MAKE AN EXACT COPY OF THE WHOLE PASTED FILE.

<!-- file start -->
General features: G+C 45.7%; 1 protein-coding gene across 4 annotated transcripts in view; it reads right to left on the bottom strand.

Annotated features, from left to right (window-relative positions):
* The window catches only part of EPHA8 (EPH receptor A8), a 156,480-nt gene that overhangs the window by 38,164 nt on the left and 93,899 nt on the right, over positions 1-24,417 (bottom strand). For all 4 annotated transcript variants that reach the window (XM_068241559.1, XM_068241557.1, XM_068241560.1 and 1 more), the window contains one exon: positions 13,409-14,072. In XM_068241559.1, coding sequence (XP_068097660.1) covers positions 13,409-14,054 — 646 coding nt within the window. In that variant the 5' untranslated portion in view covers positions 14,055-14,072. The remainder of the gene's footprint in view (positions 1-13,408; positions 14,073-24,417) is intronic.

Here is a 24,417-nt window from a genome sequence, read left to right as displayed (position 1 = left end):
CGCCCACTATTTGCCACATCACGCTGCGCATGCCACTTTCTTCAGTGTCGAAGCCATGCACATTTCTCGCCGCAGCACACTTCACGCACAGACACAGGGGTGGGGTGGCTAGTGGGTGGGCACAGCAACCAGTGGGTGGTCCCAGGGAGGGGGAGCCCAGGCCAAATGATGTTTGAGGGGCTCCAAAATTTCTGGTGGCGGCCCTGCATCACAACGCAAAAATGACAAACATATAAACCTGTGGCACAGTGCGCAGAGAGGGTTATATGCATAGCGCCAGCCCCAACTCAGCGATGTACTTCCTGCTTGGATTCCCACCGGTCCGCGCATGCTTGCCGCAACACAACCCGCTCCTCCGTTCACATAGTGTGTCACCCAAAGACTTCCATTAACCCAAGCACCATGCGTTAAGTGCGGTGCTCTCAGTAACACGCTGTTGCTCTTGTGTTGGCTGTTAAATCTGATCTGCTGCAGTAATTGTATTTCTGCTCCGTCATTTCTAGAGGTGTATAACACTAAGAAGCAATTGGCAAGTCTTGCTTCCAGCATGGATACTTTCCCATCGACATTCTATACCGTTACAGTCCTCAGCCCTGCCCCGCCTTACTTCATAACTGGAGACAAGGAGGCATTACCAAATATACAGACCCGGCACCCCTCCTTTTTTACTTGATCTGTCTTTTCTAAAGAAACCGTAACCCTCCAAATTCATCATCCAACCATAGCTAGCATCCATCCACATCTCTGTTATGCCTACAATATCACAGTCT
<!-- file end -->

General features: G+C 45.7%; 1 protein-coding gene across 4 annotated transcripts in view; it reads right to left on the bottom strand.

Annotated features, from left to right (window-relative positions):
* The window catches only part of EPHA8 (EPH receptor A8), a 156,480-nt gene that overhangs the window by 38,164 nt on the left and 93,899 nt on the right, over positions 1-24,417 (bottom strand). For all 4 annotated transcript variants that reach the window (XM_068241559.1, XM_068241557.1, XM_068241560.1 and 1 more), the window contains one exon: positions 13,409-14,072. In XM_068241559.1, coding sequence (XP_068097660.1) covers positions 13,409-14,054 — 646 coding nt within the window. In that variant the 5' untranslated portion in view covers positions 14,055-14,072. The remainder of the gene's footprint in view (positions 1-13,408; positions 14,073-24,417) is intronic.

Here is a 24,417-nt window from a genome sequence, read left to right as displayed (position 1 = left end):
CGCCCACTATTTGCCACATCACGCTGCGCATGCCACTTTCTTCAGTGTCGAAGCCATGCACATTTCTCGCCGCAGCACACTTCACGCACAGACACAGGGGTGGGGTGGCTAGTGGGTGGGCACAGCAACCAGTGGGTGGTCCCAGGGAGGGGGAGCCCAGGCCAAATGATGTTTGAGGGGCTCCAAAATTTCTGGTGGCGGCCCTGCATCACAACGCAAAAATGACAAACATATAAACCTGTGGCACAGTGCGCAGAGAGGGTTATATGCATAGCGCCAGCCCCAACTCAGCGATGTACTTCCTGCTTGGATTCCCACCGGTCCGCGCATGCTTGCCGCAACACAACCCGCTCCTCCGTTCACATAGTGTGTCACCCAAAGACTTCCATTAACCCAAGCACCATGCGTTAAGTGCGGTGCTCTCAGTAACACGCTGTTGCTCTTGTGTTGGCTGTTAAATCTGATCTGCTGCAGTAATTGTATTTCTGCTCCGTCATTTCTAGAGGTGTATAACACTAAGAAGCAATTGGCAAGTCTTGCTTCCAGCATGGATACTTTCCCATCGACATTCTATACCGTTACAGTCCTCAGCCCTGCCCCGCCTTACTTCATAACTGGAGACAAGGAGGCATTACCAAATATACAGACCCGGCACCCCTCCTTTTTTACTTGATCTGTCTTTTCTAAAGAAACCGTAACCCTCCAAATTCATCATCCAACCATAGCTAGCATCCATCCACATCTCTGTTATGCCTACAATATCACAGTCT